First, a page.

An update from The Old Vic's Artistic Director


I hope this finds you well. We’re not all in the same boat of course. Many are in good health, some are very unwell, others are profoundly lonely, some tragically losing loved ones, some are fighting to save businesses, others just desperately bored, many are managing children in confinement. At the same time, with complete disregard for the crisis, a very welcome spring has sprung and blossom is bursting out in cleaner air under quieter skies.

Our shared primary focus continues to be assisting the exceptional frontline carers by maintaining social distancing as rigorously as possible. A month on from closing The Old Vic doors, these are the adjustments we’ve made: we have furloughed two thirds of our staff and all staff have accepted a 20% pay cut for the next six months. Those still working are doing an outstanding job of damage-limitation and forward planning, whilst our weekly Zoom Socials are keeping our collective spirits up. We are thinking hard about how best to connect with our audiences whilst our doors are closed. And we are particularly conscious of continuing to provide for the children and school students together with the older members of our community with whom we so much enjoy interacting regularly through our Old Vic clubs, training courses and activities. We are quickly developing some ways to stay connected with them, more of which soon. To say that we’re eager to return to presenting new productions, and resuming all our social mission projects as soon as we possibly can, would be a huge understatement. We’re not designed to be separated, are we. And Theatre is the very definition of connectedness.

At this point, nobody knows what the process of reopening theatres is going to look like; how long there is still to wait before the process starts, and how long after that before everything feels how it always used to feel. But it’s clear what responsibly we have to do is to make plans with a combination of as much positivity and as much pragmatism as we can muster.

Firstly, on behalf of all at The Old Vic, I’d like to convey our great sadness at being forced to postpone this summer’s production of the uplifting new musical Local Hero. This beautiful, heartwarming and politically resonant adaptation of the hit film was a huge success with critics and audiences following its world premiere with our partners The Royal Lyceum Theatre Edinburgh last year. The brilliant creative team and wonderful cast were all about to dive into rehearsals in the next few weeks. We very much hope you will get to see this production before too long.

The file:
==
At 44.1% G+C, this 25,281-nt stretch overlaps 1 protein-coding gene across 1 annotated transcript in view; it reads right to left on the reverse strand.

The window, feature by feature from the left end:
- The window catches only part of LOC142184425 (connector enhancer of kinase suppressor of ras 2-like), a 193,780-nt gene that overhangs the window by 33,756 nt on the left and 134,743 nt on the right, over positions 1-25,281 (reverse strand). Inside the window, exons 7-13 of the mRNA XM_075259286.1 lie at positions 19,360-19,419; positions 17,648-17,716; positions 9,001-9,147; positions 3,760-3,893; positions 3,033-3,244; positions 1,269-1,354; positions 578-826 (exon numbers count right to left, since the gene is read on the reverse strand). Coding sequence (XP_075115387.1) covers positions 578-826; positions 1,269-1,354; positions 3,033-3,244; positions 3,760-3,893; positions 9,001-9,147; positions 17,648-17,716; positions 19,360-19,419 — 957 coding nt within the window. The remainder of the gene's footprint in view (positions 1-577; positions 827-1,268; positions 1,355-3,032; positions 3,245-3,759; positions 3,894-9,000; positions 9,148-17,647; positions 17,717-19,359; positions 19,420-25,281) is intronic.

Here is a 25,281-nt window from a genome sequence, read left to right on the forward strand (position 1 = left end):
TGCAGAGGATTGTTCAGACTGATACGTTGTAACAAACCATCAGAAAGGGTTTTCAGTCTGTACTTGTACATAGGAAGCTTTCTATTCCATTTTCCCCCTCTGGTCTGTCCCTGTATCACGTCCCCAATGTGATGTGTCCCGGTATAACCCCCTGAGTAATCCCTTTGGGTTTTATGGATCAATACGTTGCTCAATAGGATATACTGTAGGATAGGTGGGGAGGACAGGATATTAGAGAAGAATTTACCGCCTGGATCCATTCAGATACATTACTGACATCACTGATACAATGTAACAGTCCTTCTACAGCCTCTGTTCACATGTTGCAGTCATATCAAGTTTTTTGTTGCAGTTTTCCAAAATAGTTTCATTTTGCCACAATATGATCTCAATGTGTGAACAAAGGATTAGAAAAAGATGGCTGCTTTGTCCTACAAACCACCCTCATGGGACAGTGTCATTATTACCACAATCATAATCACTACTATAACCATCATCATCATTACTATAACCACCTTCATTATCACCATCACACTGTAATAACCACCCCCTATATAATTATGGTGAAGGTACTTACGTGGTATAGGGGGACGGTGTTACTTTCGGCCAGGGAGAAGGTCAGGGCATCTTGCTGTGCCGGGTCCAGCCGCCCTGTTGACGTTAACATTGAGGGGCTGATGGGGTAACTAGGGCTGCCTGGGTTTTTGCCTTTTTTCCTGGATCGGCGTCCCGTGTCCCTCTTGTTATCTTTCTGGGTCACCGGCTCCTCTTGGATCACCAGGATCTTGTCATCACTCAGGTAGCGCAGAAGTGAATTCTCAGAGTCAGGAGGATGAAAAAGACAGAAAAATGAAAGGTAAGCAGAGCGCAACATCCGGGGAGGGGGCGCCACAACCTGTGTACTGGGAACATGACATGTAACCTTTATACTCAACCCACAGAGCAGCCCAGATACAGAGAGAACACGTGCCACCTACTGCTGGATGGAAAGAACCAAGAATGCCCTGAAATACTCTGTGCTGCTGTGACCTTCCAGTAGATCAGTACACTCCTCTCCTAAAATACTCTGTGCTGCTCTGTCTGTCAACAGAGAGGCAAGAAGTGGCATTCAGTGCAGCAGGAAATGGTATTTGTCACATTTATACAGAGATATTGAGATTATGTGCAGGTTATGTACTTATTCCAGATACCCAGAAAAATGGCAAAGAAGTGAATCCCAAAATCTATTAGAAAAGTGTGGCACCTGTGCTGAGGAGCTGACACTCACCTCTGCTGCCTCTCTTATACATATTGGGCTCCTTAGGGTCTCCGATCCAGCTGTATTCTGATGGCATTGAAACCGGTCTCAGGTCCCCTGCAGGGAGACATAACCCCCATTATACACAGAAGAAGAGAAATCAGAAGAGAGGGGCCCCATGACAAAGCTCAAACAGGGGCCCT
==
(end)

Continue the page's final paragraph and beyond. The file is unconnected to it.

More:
Secondly, I’d like to confirm that work continues on a daily basis to line up dates for the postponed run of Amy Herzog’s radiant play 4000 Miles with Eileen Atkins and Timothée Chalamet. This production was fully rehearsed at the point the lockdown started and we are very eager to share it. We will bring you more news on that as soon as we have it.

In the meantime, we are today very happy to be announcing the return of the immensely popular Old Vic production of Dickens’ A Christmas Carol, in a glorious adaptation by Jack Thorne. This will be the fourth year in succession for this beloved family treat which has played to packed houses both here in London and also on Broadway.

We think it’s not unreasonable to expect that theatres will have reopened by the time this production is scheduled to
perform in November, and so would encourage you to share in our optimism and book now for what will no doubt be a perfect antidote to this very tough phase we are all currently navigating. If it becomes impossible to present the production you will be able to do one of three things: donate the funds, roll them over to a future production (this or another) by way of an account credit, or seek a refund.

There will, without question, be a time coming when The Old Vic will need to launch a critical and major fundraising campaign if we are to continue operating with the creative daring and vibrant social mission that we have determinedly aimed for. And clearly, the difficult process of rebuilding will be one that very many businesses and charities will need to undertake. That is for later, when the immediate health crisis has subsided and we have all made it to the other side. But for now, if you can afford it, simply buying into our future through purchasing a ticket for A Christmas Carol will play a significant part in supporting our return. We are a charity which operates with no government funding as a safety net and rely instead entirely on ticket sales and donations.

I have to say a huge vote of thanks to all our supporters who are sticking by us and supporting us through this crisis, most notably our Principal Partner, Royal Bank of Canada, and our Previews Partner, PwC, who demonstrate their extraordinary generosity, compassion and vision now more than ever. You know who your friends are when the going gets tough and, as ever, they have been steadfast.

We will bring you more updates when we have them but, in the meantime, let’s stay connected as best we can, salute the heroism of the NHS and all frontline workers, and look towards an ever-nearing brighter horizon. Here’s very much hoping that includes the darkness-into-light tale of transformation, optimism and rebirth – and indeed the celebration of theatre itself – which is A Christmas Carol.

Matthew Warchus
Artistic Director

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